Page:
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Springtime Tagliatelle with Asparagus & Peas | Recipe



As you can see, I have been messing around in the kitchen again. You can also see that I have found one of my cutting boards. Not my main one, as that is much bigger, but at this point any will do.

Visions of fresh-egg tagliatelle had been dancing in my head for a while, and when I saw the bunches of asparagus at the market I thought I would make a pasta with spring’s quintessential vegetables: asparagus and peas. This is a light and easy recipe to prepare, and one that in Italy we would not even bother to classify as vegetarian, but simply a really good plate of pasta.




About the tagliatelle: they are pasta all’uovo (egg pasta), meaning there are eggs added to it and are made with regular flour, as opposed to durum flour. If you are not up to making them yourself (recipe here), you can purchase some really good dried ones imported from Italy at most grocery stores with a specialty section. A brand I like is Bionatura and they are not only good and nice and thin, but also 100% organic. I find them in the pasta section at Whole Foods, usually in the lower shelves. Otherwise, there is always Amazon! Another good source of imported dry egg pasta and other specialty foods is Market Hall Foods.

And if you want to make this dish vegan, by all means you can use regular dry pasta like linguine, or if you prefer short pasta, farfalle (bow ties) or penne work well with this recipe. And skip the parmesan, of course!





yields: 3-4 portions

  • 250 gr. (ca. 1/2 lb.) egg tagliatelle pasta (recipe)
  • 1 bundle asparagus, ends trimmed (ca 320 gr./11.3 oz.)
  • 200 gr. (ca 7 oz.) fresh peas, frozen also work, as peas hold up really well frozen
  • 3 garlic cloves, peeled, halved and core removed
  • small bundle of fresh parsley, chopped
  • coarse sea salt
  • fine sea salt
  • freshly cracked black pepper
  • extra-virgin olive oil
  • shaved parmesan




ONE – Cut the asparagus crosswise into one-inch long pieces, approximately of course. The tips can be longer so they don’t get destroyed. As you can see, I used asparagus on the thinner end of the spectrum. If you are using thicker ones, trim off the tips, and carefully slice them in half lengthwise, then slice the stems at an angle.


TWO – Bring a medium-large pot of water to a boil, then add a good handful of coarse sea salt. While you are waiting for the water to boil, heat the garlic cloves with about 3 Tablespoons extra-virgin olive oil in a large sauté pan. When it starts sizzling, add the asparagus, season with salt and freshly cracked black pepper and flip or stir. Let cook covered for about 1-2 minutes at medium-high heat, then remove the lid and let the juices evaporate and the asparagus color for another minute. The asparagus need to be cooked, but al dente. Set aside.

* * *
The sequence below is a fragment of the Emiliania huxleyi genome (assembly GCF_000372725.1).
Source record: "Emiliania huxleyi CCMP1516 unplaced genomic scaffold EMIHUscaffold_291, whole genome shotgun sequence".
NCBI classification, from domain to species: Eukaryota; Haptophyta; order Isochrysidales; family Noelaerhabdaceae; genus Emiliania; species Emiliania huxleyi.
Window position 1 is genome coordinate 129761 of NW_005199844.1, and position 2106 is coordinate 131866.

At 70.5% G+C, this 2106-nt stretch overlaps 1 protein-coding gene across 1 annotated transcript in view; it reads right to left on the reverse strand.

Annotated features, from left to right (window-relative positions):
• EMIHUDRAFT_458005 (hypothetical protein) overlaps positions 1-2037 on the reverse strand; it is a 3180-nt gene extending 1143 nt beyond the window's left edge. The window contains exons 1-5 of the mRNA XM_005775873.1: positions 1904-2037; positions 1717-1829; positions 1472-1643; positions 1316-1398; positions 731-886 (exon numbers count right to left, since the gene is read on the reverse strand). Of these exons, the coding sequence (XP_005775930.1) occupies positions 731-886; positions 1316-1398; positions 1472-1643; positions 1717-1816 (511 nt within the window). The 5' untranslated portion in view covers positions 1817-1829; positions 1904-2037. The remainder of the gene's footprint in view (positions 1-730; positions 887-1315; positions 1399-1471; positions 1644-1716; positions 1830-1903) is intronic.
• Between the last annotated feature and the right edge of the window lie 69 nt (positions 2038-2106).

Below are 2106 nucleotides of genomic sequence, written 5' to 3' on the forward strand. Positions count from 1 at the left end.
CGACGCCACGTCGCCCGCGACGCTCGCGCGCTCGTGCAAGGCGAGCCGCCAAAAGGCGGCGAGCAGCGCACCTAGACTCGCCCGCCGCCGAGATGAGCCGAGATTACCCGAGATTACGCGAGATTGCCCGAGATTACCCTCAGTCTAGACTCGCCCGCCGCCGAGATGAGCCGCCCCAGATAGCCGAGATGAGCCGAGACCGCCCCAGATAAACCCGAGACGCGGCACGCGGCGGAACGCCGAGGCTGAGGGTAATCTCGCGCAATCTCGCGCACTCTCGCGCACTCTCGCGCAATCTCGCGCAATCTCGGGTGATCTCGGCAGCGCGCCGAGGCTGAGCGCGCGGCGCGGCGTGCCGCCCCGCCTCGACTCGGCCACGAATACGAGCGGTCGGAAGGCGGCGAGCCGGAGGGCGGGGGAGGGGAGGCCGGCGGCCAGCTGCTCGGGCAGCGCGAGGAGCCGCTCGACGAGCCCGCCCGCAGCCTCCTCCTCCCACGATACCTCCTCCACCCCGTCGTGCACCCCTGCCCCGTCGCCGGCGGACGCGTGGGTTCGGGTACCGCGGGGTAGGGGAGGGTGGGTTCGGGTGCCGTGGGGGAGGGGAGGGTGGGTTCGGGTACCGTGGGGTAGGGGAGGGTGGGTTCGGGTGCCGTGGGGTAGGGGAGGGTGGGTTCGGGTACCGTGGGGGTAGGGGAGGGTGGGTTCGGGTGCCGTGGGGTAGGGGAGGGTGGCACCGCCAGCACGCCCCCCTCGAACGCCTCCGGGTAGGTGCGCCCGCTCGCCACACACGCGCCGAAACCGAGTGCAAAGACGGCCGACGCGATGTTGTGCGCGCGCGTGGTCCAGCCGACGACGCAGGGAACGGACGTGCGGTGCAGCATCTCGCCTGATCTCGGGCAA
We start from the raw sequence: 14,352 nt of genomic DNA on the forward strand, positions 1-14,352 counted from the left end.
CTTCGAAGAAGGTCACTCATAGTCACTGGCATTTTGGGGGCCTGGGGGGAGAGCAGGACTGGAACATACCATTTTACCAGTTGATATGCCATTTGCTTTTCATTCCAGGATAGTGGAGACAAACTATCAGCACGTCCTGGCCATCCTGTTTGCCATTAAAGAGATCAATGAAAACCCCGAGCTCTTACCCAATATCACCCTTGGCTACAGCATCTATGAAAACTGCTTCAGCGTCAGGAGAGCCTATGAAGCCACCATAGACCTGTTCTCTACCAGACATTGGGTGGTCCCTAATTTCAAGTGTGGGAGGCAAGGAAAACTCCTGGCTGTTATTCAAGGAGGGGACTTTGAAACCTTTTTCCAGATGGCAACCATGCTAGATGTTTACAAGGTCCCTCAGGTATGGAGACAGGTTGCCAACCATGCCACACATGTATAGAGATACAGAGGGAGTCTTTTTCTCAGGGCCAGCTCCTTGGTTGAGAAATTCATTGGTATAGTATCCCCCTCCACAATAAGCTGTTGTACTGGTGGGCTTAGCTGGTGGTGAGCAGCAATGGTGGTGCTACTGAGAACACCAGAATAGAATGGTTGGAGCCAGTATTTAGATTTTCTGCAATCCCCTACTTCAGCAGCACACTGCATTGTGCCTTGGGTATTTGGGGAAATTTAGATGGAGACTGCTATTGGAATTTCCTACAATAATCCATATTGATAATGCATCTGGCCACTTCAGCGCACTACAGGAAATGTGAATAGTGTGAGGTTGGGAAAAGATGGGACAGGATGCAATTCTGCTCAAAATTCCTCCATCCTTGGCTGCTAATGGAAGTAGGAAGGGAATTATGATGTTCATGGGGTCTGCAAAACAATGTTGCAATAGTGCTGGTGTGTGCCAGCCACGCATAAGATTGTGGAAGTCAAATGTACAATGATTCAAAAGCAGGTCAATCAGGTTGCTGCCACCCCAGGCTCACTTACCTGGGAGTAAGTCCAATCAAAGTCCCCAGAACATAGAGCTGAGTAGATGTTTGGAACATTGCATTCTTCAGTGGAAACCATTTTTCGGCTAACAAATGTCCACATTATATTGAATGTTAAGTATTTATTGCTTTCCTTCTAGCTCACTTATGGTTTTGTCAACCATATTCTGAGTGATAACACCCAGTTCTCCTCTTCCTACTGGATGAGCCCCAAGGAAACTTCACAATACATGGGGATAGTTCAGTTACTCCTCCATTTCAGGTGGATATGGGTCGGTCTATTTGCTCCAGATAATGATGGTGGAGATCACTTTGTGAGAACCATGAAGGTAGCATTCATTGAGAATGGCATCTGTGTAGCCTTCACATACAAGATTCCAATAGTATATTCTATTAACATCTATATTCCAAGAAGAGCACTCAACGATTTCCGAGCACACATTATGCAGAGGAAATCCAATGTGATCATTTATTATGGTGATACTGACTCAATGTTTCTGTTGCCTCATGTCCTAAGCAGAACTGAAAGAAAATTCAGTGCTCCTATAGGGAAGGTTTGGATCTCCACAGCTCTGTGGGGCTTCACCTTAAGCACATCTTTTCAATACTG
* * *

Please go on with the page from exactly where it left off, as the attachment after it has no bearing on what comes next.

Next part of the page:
When the salted water is boiling, add the peas, then the pasta, and lower the heat to medium. Simmer uncovered until the pasta is cooked (about 5-7 minutes, but the package will tell you), a wooden spoon placed on top will help prevent overflow.

Egg pasta needs to be cooked, not floppy, of course, but tender, because al dente doesn’t really work well. But, by all means, cook it to your taste.




THREE – Just before straining the pasta, place the pan with the asparagus back on heat. Pour the pasta and peas into a pasta strainer set in the sink, shake up and down a little to drain the water off, then pour the lot into the pan with the asparagus. Drizzle more extra-virgin olive oil and flip/stir it all together, letting it all gather flavor; about 1 minute on high heat should do it. Sprinkle it with a handful of freshly chopped parsley and stir again. Divide onto single plates (or pour into a large heated bowl), sprinkle with more parsley, drizzle with a little more extra-virgin olive oil, an add a few flakes of shaved parmesan.




A few notes: if you like to punch it up you can add bits of bacon or ham to the sauté pan with the asparagus, or even shrimp or scallops. A richer version can be achieved with some cream and grated parmesan.


And if you enjoyed this recipe, here are a few more spring inspired recipes:




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  • Sonia03/22/2017 - 12:27 pm

    Oh, how lovely!
    Saving this one and will look for the tagliatelle locally….if not then order!

    • Monica Schwartz03/22/2017 - 12:31 pm

      Oh, Sonia, thanks for your enthusiastic response! I am so happy you like the recipe. We make this kinds of pastas (and risottos) in Italy a lot: simple and with good veggies. xoxoReplyCancel

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